The Road by Cormack McCarthy

The Road The Road is a detailed account of the struggles a father and son endure while trying to survive a world wide catastrophe.  The book, like most of McCarthy's books, has enough descriptive detail to make every description vivid, but not overbearing and boring. 

It also deftly handles the running themes in McCarthy's books of death, determinism, fate and hope.  Usually that hope is crushed by one of former themes, and I may be mistaken in calling it fate, in my subjective opinion, all his books revolve around a hard determinism that pulls the characters in inevitable directions, yet is not fatalistic.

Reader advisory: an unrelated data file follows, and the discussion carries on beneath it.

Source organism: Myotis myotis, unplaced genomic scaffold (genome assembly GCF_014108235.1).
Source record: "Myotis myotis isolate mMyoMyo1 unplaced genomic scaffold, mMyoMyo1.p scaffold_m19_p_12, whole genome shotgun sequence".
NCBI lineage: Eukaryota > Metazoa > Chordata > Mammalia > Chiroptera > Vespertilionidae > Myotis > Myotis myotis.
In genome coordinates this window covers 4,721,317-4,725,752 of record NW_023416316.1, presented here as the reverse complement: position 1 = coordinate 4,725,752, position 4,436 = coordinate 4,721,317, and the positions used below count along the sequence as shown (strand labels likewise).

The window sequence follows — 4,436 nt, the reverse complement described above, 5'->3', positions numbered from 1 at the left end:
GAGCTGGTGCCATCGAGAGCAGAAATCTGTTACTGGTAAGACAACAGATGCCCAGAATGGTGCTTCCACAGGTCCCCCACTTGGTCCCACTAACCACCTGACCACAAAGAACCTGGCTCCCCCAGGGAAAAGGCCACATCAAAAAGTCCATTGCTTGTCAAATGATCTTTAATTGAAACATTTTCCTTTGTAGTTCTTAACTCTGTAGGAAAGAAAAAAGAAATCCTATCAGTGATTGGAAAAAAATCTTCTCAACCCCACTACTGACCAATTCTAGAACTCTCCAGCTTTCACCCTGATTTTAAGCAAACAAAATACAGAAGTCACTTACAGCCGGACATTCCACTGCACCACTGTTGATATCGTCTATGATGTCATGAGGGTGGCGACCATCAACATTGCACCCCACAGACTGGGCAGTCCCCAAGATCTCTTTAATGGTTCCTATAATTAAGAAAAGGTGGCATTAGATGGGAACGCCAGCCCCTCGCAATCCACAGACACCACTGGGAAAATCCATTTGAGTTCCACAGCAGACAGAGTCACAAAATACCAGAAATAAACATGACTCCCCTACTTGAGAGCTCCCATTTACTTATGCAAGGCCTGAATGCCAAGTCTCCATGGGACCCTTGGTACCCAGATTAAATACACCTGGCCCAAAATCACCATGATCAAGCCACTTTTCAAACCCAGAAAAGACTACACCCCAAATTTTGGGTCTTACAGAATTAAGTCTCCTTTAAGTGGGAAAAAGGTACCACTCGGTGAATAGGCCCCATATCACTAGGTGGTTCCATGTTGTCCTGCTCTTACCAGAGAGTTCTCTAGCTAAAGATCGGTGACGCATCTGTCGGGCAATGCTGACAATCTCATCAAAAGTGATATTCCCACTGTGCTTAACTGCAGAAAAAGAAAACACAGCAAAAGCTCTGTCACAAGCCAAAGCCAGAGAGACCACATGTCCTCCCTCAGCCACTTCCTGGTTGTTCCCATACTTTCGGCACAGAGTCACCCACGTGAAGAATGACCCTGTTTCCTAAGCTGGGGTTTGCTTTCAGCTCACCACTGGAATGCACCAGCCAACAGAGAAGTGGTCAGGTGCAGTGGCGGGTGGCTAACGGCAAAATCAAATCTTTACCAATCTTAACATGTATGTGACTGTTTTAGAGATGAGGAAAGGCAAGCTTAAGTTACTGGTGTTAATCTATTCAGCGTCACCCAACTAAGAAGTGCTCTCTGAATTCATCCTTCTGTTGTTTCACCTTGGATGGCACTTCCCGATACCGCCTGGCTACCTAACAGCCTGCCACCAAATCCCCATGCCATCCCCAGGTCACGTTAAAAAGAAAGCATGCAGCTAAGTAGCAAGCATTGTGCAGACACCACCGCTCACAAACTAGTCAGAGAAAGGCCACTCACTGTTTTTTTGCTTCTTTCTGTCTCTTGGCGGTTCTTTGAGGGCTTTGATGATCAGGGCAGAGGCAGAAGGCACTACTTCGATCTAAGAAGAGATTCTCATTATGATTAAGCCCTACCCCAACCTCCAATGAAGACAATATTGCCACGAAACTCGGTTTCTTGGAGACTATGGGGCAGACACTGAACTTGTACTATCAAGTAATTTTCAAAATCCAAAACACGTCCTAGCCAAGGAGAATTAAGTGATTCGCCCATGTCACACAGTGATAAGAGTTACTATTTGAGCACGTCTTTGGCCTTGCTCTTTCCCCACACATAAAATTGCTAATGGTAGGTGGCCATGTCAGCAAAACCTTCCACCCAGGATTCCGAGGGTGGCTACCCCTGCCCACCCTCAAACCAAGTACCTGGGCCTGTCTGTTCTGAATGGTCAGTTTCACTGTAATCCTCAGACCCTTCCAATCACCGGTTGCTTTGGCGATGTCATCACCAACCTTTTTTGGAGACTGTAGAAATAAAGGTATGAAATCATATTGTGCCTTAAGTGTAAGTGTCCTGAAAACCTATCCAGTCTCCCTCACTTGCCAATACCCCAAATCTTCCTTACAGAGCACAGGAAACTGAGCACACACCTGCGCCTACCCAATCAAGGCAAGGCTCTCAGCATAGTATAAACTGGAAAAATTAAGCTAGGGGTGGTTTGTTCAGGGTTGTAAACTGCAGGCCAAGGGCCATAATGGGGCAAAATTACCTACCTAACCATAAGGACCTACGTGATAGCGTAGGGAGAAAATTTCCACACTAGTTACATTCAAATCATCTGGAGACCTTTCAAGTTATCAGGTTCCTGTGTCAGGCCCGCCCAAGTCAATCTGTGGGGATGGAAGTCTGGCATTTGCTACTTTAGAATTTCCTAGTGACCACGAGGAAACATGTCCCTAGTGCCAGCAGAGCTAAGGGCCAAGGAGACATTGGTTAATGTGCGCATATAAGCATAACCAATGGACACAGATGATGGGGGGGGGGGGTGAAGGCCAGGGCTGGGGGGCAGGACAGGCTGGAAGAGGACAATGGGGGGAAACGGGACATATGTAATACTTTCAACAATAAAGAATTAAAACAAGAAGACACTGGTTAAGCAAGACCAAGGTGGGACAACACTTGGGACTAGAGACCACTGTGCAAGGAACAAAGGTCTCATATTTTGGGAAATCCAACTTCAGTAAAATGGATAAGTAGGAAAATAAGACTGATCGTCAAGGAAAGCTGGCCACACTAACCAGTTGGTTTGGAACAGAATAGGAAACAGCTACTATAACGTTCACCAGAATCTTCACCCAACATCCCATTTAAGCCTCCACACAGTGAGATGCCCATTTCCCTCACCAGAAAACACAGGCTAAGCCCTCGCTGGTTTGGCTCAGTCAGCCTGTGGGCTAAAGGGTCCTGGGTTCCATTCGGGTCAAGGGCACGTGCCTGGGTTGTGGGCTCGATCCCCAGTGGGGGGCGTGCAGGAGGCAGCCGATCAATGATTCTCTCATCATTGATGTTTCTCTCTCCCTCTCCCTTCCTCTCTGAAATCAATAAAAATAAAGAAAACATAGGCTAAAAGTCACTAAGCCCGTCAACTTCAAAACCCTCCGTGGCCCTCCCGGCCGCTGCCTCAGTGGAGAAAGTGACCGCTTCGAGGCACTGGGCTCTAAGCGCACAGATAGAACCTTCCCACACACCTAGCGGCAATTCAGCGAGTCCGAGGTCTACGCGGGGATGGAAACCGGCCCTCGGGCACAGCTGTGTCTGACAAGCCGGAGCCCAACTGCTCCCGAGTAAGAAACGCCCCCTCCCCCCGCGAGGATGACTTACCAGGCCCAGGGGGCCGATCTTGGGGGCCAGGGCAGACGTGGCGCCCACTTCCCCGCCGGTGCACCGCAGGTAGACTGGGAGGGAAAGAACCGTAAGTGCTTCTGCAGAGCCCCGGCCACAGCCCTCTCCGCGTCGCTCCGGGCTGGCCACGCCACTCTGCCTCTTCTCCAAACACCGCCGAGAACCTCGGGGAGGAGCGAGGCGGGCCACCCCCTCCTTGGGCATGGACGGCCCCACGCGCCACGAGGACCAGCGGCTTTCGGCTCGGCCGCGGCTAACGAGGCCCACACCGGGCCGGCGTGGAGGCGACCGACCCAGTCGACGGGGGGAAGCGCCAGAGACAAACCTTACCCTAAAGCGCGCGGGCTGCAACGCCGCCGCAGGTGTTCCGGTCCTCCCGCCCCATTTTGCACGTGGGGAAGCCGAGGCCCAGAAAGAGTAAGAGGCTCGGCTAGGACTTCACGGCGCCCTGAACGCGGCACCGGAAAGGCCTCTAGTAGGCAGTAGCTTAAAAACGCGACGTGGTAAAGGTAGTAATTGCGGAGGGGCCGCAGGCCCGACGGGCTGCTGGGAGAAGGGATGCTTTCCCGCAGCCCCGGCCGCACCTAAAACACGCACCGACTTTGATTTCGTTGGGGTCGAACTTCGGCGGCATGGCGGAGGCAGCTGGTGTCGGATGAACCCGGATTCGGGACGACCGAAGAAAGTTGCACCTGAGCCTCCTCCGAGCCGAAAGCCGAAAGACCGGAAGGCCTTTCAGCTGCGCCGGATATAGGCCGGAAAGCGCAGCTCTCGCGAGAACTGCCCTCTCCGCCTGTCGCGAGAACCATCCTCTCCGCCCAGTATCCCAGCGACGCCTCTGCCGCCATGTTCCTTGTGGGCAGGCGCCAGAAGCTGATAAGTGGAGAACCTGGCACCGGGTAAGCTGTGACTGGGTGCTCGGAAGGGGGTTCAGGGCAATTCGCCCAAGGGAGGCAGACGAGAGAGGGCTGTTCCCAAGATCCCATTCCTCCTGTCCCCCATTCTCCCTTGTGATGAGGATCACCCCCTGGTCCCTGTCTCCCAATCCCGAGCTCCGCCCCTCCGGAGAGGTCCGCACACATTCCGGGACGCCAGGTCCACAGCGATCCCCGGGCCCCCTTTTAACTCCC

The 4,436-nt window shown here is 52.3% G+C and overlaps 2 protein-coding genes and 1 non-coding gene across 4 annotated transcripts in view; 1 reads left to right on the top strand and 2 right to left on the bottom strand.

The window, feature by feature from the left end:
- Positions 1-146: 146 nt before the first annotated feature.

Overall, it almost deserve two readings.  The first time for the plot, which is fairly short, but there is enough drama and action to push the story forward in a way that outpaces the descriptive elements.  So, it is almost worth a second reading just to fully absorb McCarthy's ability to beautifully illustrate a scene, even a terrible one, with great skill.

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